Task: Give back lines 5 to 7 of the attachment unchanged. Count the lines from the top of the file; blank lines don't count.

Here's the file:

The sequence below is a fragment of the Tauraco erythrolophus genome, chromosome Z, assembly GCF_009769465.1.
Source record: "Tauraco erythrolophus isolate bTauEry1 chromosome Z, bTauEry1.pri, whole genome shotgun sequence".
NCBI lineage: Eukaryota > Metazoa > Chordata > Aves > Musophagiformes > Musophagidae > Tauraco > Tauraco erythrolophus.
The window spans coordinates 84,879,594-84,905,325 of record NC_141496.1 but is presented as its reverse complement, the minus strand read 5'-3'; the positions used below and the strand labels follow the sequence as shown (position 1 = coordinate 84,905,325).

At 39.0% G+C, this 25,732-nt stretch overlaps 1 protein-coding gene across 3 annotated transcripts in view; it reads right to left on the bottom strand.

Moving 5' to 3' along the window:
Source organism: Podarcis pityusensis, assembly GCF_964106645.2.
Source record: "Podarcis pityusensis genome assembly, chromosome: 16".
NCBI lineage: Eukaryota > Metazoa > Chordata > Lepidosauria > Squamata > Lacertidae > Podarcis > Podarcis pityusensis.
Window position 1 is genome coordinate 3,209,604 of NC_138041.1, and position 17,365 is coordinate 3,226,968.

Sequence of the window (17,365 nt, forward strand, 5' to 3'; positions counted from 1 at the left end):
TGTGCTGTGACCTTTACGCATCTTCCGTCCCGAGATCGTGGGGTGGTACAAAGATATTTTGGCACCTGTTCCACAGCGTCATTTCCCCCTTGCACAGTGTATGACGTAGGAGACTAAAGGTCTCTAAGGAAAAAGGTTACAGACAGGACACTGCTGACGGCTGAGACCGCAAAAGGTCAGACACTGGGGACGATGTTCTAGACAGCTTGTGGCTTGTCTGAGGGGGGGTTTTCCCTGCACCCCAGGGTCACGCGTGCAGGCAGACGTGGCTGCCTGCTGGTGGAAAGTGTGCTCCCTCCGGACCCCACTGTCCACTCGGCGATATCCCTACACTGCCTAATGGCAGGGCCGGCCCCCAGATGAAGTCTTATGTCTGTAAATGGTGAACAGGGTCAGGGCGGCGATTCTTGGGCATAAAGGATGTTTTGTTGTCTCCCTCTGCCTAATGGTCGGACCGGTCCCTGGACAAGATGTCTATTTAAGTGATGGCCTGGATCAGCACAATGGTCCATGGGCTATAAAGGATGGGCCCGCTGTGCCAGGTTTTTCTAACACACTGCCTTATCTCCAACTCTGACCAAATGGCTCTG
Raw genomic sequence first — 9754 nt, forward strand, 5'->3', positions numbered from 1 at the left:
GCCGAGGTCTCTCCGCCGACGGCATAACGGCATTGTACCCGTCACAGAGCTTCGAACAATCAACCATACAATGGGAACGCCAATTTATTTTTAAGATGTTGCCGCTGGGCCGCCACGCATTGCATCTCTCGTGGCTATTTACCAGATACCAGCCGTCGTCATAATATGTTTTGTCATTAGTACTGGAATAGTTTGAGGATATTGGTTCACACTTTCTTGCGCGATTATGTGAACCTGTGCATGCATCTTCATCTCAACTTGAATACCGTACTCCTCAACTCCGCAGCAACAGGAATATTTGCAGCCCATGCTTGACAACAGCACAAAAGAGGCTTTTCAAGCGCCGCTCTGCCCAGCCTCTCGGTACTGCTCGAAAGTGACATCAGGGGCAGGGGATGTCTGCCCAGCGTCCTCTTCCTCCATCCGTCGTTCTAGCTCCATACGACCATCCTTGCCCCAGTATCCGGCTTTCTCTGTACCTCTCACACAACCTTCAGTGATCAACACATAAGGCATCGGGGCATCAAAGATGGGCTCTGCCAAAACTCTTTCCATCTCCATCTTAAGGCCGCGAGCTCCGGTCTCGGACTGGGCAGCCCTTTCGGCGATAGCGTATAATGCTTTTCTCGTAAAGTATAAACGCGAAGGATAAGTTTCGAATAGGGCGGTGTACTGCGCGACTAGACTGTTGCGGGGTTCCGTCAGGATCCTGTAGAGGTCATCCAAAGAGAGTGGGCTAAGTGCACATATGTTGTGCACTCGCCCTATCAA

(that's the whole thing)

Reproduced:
At 39.0% G+C, this 25,732-nt stretch overlaps 1 protein-coding gene across 3 annotated transcripts in view; it reads right to left on the bottom strand.

Moving 5' to 3' along the window:
Source organism: Podarcis pityusensis, assembly GCF_964106645.2.